Bill Russell observed the protests of the NFL players unfolding on his television set with keen interest — and a tinge of sadness. He is 83 years old and has been down this road before.
Russell carved out a Hall of Fame NBA career by winning 11 championships in 13 seasons, but was also a vocal proponent of social justice for African-Americans in the ’50s and ’60s at a time when racial strife was rampant, particularly in Boston, the city where he suited up for the Celtics. It never deterred him from speaking up, but the price he paid was a complex and often tumultuous relationship with the very fans who cheered him on Boston’s parquet. Vandals broke into his suburban home, smashed his trophies and defecated on his walls.
More than 50 years later, Russell remains dismayed that some of the very issues he addressed are still festering.
Following comments from President Donald Trump, who declared any players who knelt during the national anthem should be fired or suspended, NFL teams articulated their solidarity with one another in myriad ways: some by kneeling, some by locking arms, and some choosing to remain in their locker room. As Russell watched, and dissected some of the backlash directed at those players, he started thinking: What can I do?
“What I wanted,” Russell explained, in an exclusive interview with ESPN, “was to let those guys know I support them. I wanted them to know they are not alone.”
Russell and his wife Jeannine admit they are still learning about the power of social media. Russell’s Twitter account, in fact, was unverified (the NBA has since assisted in securing Russell the necessary check mark to indicate his account is not that of an imposter). Their aim was to express solidarity with the athletes in a powerful, impactful way with a minimum amount of dialogue. They settled on an image of Russell, kneeling proudly, looking directly into the camera, his Presidential Medal of Freedom dangling from his neck, with the declaration: “Proud to take a knee and stand tall against social injustice.” President Barack Obama awarded Russell the medal in February of 2011 for his social activism.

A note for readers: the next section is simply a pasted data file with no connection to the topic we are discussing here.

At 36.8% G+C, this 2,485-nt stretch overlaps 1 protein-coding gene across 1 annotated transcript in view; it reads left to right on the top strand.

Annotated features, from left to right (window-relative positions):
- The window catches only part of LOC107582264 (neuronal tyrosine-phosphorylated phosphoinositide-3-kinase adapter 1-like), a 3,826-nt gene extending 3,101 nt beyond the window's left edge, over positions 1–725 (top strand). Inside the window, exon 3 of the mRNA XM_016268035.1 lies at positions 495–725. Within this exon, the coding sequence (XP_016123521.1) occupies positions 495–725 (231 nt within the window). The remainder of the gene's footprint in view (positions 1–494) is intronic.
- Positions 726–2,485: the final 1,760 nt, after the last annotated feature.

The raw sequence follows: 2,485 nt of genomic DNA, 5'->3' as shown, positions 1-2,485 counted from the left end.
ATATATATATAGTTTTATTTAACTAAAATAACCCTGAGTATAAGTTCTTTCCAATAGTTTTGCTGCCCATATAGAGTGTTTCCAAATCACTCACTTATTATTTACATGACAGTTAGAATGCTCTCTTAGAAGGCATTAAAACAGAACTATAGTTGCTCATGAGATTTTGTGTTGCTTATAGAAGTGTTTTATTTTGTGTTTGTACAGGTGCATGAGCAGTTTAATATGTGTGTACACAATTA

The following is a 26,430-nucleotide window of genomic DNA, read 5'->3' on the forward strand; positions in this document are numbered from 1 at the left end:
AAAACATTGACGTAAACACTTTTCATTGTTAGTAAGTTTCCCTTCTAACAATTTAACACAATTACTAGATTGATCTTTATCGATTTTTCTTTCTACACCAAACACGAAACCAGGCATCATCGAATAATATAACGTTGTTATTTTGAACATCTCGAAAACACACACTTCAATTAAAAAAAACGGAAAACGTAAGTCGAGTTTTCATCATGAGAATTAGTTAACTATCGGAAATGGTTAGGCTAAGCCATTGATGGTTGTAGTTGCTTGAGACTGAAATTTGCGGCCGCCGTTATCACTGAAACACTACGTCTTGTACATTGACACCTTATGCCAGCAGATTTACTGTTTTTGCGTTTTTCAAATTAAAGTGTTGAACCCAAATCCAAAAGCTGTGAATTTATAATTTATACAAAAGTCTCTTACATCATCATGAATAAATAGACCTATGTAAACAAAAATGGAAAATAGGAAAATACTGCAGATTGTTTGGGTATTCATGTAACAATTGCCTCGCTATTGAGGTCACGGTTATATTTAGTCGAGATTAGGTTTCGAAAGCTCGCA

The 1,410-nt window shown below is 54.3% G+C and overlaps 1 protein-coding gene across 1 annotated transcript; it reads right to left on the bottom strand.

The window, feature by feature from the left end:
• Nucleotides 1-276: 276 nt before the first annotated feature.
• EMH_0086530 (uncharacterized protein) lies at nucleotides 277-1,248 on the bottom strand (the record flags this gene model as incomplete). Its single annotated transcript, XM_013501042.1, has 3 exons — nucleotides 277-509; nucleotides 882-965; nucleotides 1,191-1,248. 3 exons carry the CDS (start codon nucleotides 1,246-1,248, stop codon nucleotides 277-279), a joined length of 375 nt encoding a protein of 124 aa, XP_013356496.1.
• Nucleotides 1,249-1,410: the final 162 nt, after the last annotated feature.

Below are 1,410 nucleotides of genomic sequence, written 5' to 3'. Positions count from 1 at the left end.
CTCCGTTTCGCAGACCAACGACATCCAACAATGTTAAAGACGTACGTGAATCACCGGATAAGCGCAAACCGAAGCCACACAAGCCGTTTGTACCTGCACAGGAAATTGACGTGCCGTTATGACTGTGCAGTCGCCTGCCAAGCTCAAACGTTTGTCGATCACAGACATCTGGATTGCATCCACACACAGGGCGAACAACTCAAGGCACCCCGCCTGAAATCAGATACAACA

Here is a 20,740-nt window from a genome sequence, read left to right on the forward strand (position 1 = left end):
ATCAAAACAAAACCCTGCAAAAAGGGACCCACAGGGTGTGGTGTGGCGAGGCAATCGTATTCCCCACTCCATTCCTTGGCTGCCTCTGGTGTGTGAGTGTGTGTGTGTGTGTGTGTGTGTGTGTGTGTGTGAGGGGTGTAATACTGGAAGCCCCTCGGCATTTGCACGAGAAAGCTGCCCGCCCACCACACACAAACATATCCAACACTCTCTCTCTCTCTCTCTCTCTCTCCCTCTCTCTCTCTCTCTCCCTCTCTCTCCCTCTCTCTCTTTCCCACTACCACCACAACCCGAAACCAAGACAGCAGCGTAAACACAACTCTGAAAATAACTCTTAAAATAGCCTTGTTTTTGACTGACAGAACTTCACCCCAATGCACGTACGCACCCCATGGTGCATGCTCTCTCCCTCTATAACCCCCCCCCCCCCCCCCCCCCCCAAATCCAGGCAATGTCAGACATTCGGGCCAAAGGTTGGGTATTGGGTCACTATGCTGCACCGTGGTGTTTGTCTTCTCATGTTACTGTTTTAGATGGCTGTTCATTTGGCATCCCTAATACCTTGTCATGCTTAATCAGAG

The response was overwhelming. The post went viral with an outpouring of grateful responses from athletes and activists across all platforms.
“I was telling Bill the photograph kept getting retweeted,” Jeannine Russell said. “and he said, ‘What are you talking about?'”
“Hey,” Russell said, unleashing one of his trademark cackles, “I’m new to this.”
Yet Russell is hardly a novice when it comes to taking a stand. He marched with Martin Luther King Jr. in the 1963 civil rights march in Washington, D.C., and was a staunch supporter of Muhammad Ali when he refused his induction into the U.S. Army.
He also repeatedly challenged the NBA during his career. The Celtics were the first franchise to field a starting unit made up of five African-Americans in 1964 and Russell was the first African-American coach in the league’s history in 1966, yet racism endured.
“What I wanted was to let those guys know I support them. I wanted them to know they are not alone.”
Earlier in his career, on Oct. 17, 1961, when the Celtics were in Lexington, Kentucky, to play an exhibition game against the St. Louis Hawks, Russell’s teammate Sam Jones was denied service in the café at the Phoenix Hotel, where the team was staying. One year earlier in an exhibition game in North Carolina, Boston’s African-American players had experienced the same indignity, and while they agreed to play in the game, Russell warned coach Red Auerbach he couldn’t — and wouldn’t — overlook such treatment again if it occurred.
When Jones was turned away in Lexington, Russell called the airlines and informed Auerbach that he, Jones, Satch Sanders and K.C. Jones would be flying back to Boston without playing in the exhibition game. The decision caused a firestorm of controversy and criticism, although the players received staunch support from both Auerbach and owner Walter Brown.
Russell was also an outspoken critic of the NBA’s racial quotas in the ’50s and early-’60s, when teams agreed to an unspoken agreement to limit the number of African-Americans to three to a team. It was Russell who publicly called out NBA commissioner Walter Kennedy for that practice.
“If you don’t, nothing changes,” he said.
Today’s NBA population, according to 2016 data from the Institute of Diversity and Ethics in Sport, is made up of 81.7 percent of people of color.
Russell has endured health issues in recent years and his kneeling pose was not as effortless as it might appear. Yet, his wife said, he wanted his statement to be as powerful as possible.
“There’s an old song I love called ‘You Never Walk Alone,”’ Russell said. “The words I always remembered best from that were ‘When you walk through a storm, hold your head up high and don’t be afraid of the dark.”’
That Rodgers and Hammerstein song from the musical “Carousel” was recorded by a number of artists, including Judy Garland and Frank Sinatra, whose version became an anthem of sorts for those who lost loved ones in the war. Gerry and the Pacemakers also recorded a popular version of the hit.
“When I was heavily criticized for my stance (on social justice) — and you know I was — I would go to my records and put that song on and play it,” Russell explained. “At the end of the storm, there’s a golden sky …
“Just tell those NFL players, I’m with them.”